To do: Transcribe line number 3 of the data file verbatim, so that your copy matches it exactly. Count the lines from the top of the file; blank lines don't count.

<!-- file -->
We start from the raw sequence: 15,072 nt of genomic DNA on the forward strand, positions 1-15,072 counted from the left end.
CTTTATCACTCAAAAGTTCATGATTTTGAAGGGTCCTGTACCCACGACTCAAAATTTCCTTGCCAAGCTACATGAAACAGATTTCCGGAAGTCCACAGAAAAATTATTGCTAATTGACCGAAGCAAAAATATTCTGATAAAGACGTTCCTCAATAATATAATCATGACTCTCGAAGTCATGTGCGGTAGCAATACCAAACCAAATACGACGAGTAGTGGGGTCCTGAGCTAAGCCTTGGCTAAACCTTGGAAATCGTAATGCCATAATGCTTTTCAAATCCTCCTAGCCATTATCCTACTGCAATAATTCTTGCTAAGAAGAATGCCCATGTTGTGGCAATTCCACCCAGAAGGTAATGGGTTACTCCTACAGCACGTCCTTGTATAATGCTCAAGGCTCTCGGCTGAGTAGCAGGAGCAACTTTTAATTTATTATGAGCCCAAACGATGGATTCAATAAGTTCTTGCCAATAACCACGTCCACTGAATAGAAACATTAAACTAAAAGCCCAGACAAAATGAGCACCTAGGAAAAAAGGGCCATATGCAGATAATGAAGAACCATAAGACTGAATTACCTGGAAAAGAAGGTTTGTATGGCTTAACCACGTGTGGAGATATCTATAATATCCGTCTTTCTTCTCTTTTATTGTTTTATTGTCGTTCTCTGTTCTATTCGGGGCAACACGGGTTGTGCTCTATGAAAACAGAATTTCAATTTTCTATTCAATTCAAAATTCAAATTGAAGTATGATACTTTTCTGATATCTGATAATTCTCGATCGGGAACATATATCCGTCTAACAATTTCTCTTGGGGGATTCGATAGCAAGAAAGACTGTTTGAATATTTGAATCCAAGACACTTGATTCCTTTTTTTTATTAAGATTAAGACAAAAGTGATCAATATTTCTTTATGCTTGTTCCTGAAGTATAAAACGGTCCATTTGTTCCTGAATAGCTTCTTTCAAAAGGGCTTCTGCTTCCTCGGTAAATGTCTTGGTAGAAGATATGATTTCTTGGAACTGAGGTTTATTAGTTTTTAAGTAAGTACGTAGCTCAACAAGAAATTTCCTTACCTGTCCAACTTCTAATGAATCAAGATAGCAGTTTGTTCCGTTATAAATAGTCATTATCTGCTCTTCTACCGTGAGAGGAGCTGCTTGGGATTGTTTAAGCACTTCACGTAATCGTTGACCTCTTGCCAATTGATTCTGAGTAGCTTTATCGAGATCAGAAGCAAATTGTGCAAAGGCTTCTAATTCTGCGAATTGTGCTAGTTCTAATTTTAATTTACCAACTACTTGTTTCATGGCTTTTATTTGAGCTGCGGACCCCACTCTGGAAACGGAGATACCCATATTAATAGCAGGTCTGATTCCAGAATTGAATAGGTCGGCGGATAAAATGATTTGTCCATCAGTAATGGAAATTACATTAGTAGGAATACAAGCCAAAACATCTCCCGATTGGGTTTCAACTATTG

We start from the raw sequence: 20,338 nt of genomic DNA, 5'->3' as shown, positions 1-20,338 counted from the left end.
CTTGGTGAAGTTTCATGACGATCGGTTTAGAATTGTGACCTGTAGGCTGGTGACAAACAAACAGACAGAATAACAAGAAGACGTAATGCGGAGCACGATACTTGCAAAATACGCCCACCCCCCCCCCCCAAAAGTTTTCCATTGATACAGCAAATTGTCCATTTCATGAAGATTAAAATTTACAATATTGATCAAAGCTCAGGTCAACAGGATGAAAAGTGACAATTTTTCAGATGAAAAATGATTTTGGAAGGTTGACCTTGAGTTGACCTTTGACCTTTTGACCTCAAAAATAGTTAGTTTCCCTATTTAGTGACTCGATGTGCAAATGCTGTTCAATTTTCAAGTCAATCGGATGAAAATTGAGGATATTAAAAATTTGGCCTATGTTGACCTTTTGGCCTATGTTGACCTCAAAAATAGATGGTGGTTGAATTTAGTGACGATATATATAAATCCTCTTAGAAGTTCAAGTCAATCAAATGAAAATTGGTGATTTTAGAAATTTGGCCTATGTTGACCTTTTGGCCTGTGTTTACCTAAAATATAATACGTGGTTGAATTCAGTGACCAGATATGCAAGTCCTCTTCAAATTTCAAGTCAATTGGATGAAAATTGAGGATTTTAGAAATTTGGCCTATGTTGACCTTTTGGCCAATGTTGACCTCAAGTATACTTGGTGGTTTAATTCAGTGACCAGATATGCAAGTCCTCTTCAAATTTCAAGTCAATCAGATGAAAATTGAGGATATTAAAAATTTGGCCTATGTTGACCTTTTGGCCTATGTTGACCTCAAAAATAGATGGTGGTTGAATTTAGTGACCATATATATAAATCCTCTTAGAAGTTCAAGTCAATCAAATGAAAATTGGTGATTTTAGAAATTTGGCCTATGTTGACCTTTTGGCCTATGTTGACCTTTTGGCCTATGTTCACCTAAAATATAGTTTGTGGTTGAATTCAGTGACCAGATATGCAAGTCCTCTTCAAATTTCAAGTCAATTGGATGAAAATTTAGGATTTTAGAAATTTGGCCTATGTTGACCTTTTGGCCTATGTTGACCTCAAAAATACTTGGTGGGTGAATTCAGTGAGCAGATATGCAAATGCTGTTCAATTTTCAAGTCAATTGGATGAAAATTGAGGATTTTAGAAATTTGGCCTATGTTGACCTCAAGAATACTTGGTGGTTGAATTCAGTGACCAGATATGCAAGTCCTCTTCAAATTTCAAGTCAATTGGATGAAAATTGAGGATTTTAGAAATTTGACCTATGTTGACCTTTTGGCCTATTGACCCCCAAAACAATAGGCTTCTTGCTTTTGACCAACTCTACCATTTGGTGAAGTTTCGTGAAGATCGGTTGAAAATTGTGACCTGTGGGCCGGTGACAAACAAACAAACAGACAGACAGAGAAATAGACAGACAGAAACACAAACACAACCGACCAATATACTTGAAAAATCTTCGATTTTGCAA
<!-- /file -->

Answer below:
We start from the raw sequence: 20,338 nt of genomic DNA, 5'->3' as shown, positions 1-20,338 counted from the left end.